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AABE Blog

New Bill, New Chance to Place Blame

May 18th, 2010

As we begin to debate the latest energy bill in Congress, let us not forget the lives that were lost on the oil rig that exploded in the Gulf of Mexico. Our deepest sympathies go out to their mourning families as well as to the loved ones of those who lost their lives in this year’s coal mine explosion in Montcoal, West Virginia.

Supplying our nation’s energy is not an easy endeavor, and thousands of our citizens knowingly take those physical risks to capture the resource that provides the services that keep our economy growing and our country prosperous. The workers on a rig in the middle of the Gulf, the heavy machine operators thousands of feet below ground, and the line men in cherry pickers following an ice storm all deserve our admiration and our gratitude. The environmental damage resulting from the Gulf disaster is nothing short of tragic, but equally tragic is the loss of human life. In light of these events and as we contemplate our energy future, it is important that we remember to acknowledge those who bear the physical risk to keep our economy strong.

Yes, we need to understand what happened and to take those steps that would prevent such calamities from ever occurring again. But, indeed, there is blame enough to go around. Each one of us should recognize and accept that our profligate use of energy is one of the more important contributing factors to the energy and environmental difficulties that we face. These recent tragedies, one in the mountains and one at the shore, will hopefully leave us with a fuller sense of the costs and a greater respect for the risks involved with meeting America’s energy demands. Recognizing what it takes to provide the fuels for the products and services that we rely upon just might make some of us more appropriately esteem the people and companies that too often are publically admonished for only doing what we ask of them.

Don’t Leave U.S.Public Out of Process

May 6th, 2010

America is a nation of innovators. We are also a nation of enormous natural resources. Congress should lead in carefully crafting a climate policy which allows us to effectively marry those two assets, so that we can achieve the kind of sustainable energy and economic future we all desire.

My hope is that our legislative branch will work with all stakeholders to craft a climate policy that will guide this nation’s efforts in managing the emission of greenhouse gases and in mitigating the affects of the climate change phenomena.

A major portion of that policy guidance will assist the Environmental Protection Agency (EPA) in meeting the responsibilities that the Supreme Court has said it is obligated to take on. One can understand that members of the United States Senate are more than a bit frustrated by the difficulty and the complexity of the assignment. One can also sympathize with Senator Murkowski from Alaska who seems to be fearful of what the EPA will do in the absence of Congressional action. Her constituents, better than many Americans, see the dramatic impacts of the climate shifts that are manifest across the globe.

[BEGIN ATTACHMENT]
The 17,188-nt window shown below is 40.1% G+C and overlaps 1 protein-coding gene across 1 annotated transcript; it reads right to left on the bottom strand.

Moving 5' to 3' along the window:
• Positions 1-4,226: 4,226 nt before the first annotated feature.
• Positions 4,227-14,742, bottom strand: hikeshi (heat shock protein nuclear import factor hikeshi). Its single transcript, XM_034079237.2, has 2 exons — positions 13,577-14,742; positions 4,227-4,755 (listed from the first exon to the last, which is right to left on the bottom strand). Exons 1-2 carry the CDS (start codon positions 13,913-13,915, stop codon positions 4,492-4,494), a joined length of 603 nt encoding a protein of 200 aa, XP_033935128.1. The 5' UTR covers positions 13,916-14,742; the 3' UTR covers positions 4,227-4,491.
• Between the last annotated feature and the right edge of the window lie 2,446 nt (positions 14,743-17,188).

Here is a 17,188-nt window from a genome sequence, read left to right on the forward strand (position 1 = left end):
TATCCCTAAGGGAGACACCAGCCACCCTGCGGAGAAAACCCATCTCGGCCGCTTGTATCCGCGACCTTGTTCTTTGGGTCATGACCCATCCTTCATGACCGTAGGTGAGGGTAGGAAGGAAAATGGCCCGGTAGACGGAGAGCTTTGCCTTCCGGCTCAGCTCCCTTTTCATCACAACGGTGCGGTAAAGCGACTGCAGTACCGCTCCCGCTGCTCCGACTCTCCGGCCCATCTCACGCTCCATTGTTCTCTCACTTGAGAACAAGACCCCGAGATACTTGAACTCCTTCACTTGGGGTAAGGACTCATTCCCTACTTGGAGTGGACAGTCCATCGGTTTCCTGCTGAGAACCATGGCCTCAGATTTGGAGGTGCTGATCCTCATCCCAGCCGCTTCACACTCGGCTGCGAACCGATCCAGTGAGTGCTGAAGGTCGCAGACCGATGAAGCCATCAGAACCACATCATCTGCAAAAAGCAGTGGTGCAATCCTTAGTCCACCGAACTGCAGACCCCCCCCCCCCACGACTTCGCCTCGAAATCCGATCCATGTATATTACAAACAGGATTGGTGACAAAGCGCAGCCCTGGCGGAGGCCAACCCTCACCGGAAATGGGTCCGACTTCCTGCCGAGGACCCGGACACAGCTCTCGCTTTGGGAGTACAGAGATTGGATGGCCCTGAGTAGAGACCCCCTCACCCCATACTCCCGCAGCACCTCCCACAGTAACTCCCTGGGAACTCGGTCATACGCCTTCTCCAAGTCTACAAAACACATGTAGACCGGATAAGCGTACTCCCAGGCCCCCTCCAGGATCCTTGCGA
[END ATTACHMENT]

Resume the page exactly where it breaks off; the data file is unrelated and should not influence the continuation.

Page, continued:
However, the issue should raise concern — not so much with EPA, as with any process that would purport to move to act unilaterally to manage the world’s most prolific emitter. The Senator is correct to be skeptical of any proposal that is not the product of a very broad, participatory process. And, even though that process might not be the most efficient or the most effective; efficiency and effectiveness are, at this point, less important than the fact that a broad spectrum of the American public needs to have ownership of the process and the product. The only way that we, as a nation, get that chance at ownership is if the Congress steps up to its responsibility and works openly and aggressively to fashion the path forward.

Energy policies and energy technologies are rather complicated. But one thing is quite clear. America and other countries around the globe will need to drive more capital into a diverse array of fuels for the next many decades if the essential needs of people are going to be met. It would be imprudent to implement any regulation that directly discourages investment in our energy industry.
While Washington officials continue to hash out these contentious issues, many American businesses are already working to develop and commercialize cleaner fuels and more efficient technologies. Some are researching ways to produce and distribute more sustainable forms of energy — including biofuel, solar, wind, biomass nuclear, and natural gas. Others are focused on ways to efficiently capture and store carbon or to burn coal more cleanly.

The fact is that the more clean options American businesses and American families have the better off we will be economically and environmentally.

To leave to the administration the responsibility to design, develop and promulgate a system to address the nation’s efforts to manage GHG emissions to mitigate climate change will ultimately result in the public criticism, finger-pointing, and lack of acceptance. Neither stripping EPA of the ability to act, nor forcing EPA to act without Congressional guidance is in the best interest of the people of this or any nation. Unless all three arms of government, executive, judicial, and legislative, are onboard, any efforts will be counterproductive and will only serve to delay effective progress.

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